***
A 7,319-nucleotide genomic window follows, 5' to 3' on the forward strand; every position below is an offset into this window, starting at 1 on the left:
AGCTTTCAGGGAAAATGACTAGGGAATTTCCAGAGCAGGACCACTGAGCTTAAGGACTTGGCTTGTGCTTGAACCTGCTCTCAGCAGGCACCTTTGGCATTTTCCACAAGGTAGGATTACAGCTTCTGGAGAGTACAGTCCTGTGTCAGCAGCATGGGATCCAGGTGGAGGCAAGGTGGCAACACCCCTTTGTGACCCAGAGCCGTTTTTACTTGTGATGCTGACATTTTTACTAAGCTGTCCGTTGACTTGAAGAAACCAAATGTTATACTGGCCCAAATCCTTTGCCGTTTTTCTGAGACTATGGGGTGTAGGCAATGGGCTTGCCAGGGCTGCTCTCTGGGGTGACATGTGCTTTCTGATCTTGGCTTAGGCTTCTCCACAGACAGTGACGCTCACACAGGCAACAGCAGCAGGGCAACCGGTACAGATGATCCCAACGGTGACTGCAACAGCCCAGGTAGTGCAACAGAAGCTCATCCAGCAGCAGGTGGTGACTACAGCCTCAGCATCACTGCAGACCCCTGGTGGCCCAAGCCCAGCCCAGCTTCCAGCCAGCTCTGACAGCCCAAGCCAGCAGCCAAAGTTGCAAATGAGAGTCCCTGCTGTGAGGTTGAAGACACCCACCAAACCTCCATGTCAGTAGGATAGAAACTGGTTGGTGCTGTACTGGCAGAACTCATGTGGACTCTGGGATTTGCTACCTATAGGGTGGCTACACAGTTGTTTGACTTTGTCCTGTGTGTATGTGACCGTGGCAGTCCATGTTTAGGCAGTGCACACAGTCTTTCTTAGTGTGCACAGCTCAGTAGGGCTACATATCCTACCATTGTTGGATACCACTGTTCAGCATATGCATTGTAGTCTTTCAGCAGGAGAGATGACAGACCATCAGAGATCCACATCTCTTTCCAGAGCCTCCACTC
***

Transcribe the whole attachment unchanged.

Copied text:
A 7,319-nucleotide genomic window follows, 5' to 3' on the forward strand; every position below is an offset into this window, starting at 1 on the left:
AGCTTTCAGGGAAAATGACTAGGGAATTTCCAGAGCAGGACCACTGAGCTTAAGGACTTGGCTTGTGCTTGAACCTGCTCTCAGCAGGCACCTTTGGCATTTTCCACAAGGTAGGATTACAGCTTCTGGAGAGTACAGTCCTGTGTCAGCAGCATGGGATCCAGGTGGAGGCAAGGTGGCAACACCCCTTTGTGACCCAGAGCCGTTTTTACTTGTGATGCTGACATTTTTACTAAGCTGTCCGTTGACTTGAAGAAACCAAATGTTATACTGGCCCAAATCCTTTGCCGTTTTTCTGAGACTATGGGGTGTAGGCAATGGGCTTGCCAGGGCTGCTCTCTGGGGTGACATGTGCTTTCTGATCTTGGCTTAGGCTTCTCCACAGACAGTGACGCTCACACAGGCAACAGCAGCAGGGCAACCGGTACAGATGATCCCAACGGTGACTGCAACAGCCCAGGTAGTGCAACAGAAGCTCATCCAGCAGCAGGTGGTGACTACAGCCTCAGCATCACTGCAGACCCCTGGTGGCCCAAGCCCAGCCCAGCTTCCAGCCAGCTCTGACAGCCCAAGCCAGCAGCCAAAGTTGCAAATGAGAGTCCCTGCTGTGAGGTTGAAGACACCCACCAAACCTCCATGTCAGTAGGATAGAAACTGGTTGGTGCTGTACTGGCAGAACTCATGTGGACTCTGGGATTTGCTACCTATAGGGTGGCTACACAGTTGTTTGACTTTGTCCTGTGTGTATGTGACCGTGGCAGTCCATGTTTAGGCAGTGCACACAGTCTTTCTTAGTGTGCACAGCTCAGTAGGGCTACATATCCTACCATTGTTGGATACCACTGTTCAGCATATGCATTGTAGTCTTTCAGCAGGAGAGATGACAGACCATCAGAGATCCACATCTCTTTCCAGAGCCTCCACTC